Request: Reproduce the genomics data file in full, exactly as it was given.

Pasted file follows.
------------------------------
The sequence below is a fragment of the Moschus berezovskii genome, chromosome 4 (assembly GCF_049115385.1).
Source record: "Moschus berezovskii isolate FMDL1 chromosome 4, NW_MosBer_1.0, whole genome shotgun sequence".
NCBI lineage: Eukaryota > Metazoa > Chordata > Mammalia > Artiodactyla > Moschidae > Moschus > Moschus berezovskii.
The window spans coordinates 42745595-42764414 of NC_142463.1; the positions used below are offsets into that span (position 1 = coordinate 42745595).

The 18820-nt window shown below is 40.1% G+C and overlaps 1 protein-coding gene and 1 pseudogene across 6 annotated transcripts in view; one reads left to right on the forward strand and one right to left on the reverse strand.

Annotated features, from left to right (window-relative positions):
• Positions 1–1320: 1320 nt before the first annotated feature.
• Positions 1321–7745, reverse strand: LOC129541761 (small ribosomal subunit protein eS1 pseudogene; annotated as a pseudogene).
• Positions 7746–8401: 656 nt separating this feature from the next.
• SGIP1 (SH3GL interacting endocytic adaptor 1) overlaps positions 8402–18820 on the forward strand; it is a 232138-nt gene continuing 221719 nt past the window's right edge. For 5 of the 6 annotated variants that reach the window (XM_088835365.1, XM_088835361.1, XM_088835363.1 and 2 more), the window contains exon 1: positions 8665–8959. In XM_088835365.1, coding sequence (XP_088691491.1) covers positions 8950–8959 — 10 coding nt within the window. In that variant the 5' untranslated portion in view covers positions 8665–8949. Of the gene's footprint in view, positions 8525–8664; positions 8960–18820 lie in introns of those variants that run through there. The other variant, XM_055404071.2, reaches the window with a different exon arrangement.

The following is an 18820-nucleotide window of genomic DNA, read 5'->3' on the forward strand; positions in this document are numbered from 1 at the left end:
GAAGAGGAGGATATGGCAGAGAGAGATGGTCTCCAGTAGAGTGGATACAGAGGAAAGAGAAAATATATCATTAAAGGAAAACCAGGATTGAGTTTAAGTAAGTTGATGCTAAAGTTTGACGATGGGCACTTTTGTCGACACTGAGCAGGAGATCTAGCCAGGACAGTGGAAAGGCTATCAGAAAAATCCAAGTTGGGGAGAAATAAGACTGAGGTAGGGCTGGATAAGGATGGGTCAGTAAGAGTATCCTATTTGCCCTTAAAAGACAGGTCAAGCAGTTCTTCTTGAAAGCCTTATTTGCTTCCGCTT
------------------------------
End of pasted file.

The sequence below is a fragment of the Moschus berezovskii genome, chromosome 4 (assembly GCF_049115385.1).
Source record: "Moschus berezovskii isolate FMDL1 chromosome 4, NW_MosBer_1.0, whole genome shotgun sequence".
NCBI lineage: Eukaryota > Metazoa > Chordata > Mammalia > Artiodactyla > Moschidae > Moschus > Moschus berezovskii.
The window spans coordinates 42745595-42764414 of NC_142463.1; the positions used below are offsets into that span (position 1 = coordinate 42745595).

The 18820-nt window shown below is 40.1% G+C and overlaps 1 protein-coding gene and 1 pseudogene across 6 annotated transcripts in view; one reads left to right on the forward strand and one right to left on the reverse strand.

Annotated features, from left to right (window-relative positions):
• Positions 1–1320: 1320 nt before the first annotated feature.
• Positions 1321–7745, reverse strand: LOC129541761 (small ribosomal subunit protein eS1 pseudogene; annotated as a pseudogene).
• Positions 7746–8401: 656 nt separating this feature from the next.
• SGIP1 (SH3GL interacting endocytic adaptor 1) overlaps positions 8402–18820 on the forward strand; it is a 232138-nt gene continuing 221719 nt past the window's right edge. For 5 of the 6 annotated variants that reach the window (XM_088835365.1, XM_088835361.1, XM_088835363.1 and 2 more), the window contains exon 1: positions 8665–8959. In XM_088835365.1, coding sequence (XP_088691491.1) covers positions 8950–8959 — 10 coding nt within the window. In that variant the 5' untranslated portion in view covers positions 8665–8949. Of the gene's footprint in view, positions 8525–8664; positions 8960–18820 lie in introns of those variants that run through there. The other variant, XM_055404071.2, reaches the window with a different exon arrangement.

The following is an 18820-nucleotide window of genomic DNA, read 5'->3' on the forward strand; positions in this document are numbered from 1 at the left end:
GAAGAGGAGGATATGGCAGAGAGAGATGGTCTCCAGTAGAGTGGATACAGAGGAAAGAGAAAATATATCATTAAAGGAAAACCAGGATTGAGTTTAAGTAAGTTGATGCTAAAGTTTGACGATGGGCACTTTTGTCGACACTGAGCAGGAGATCTAGCCAGGACAGTGGAAAGGCTATCAGAAAAATCCAAGTTGGGGAGAAATAAGACTGAGGTAGGGCTGGATAAGGATGGGTCAGTAAGAGTATCCTATTTGCCCTTAAAAGACAGGTCAAGCAGTTCTTCTTGAAAGCCTTATTTGCTTCCGCTT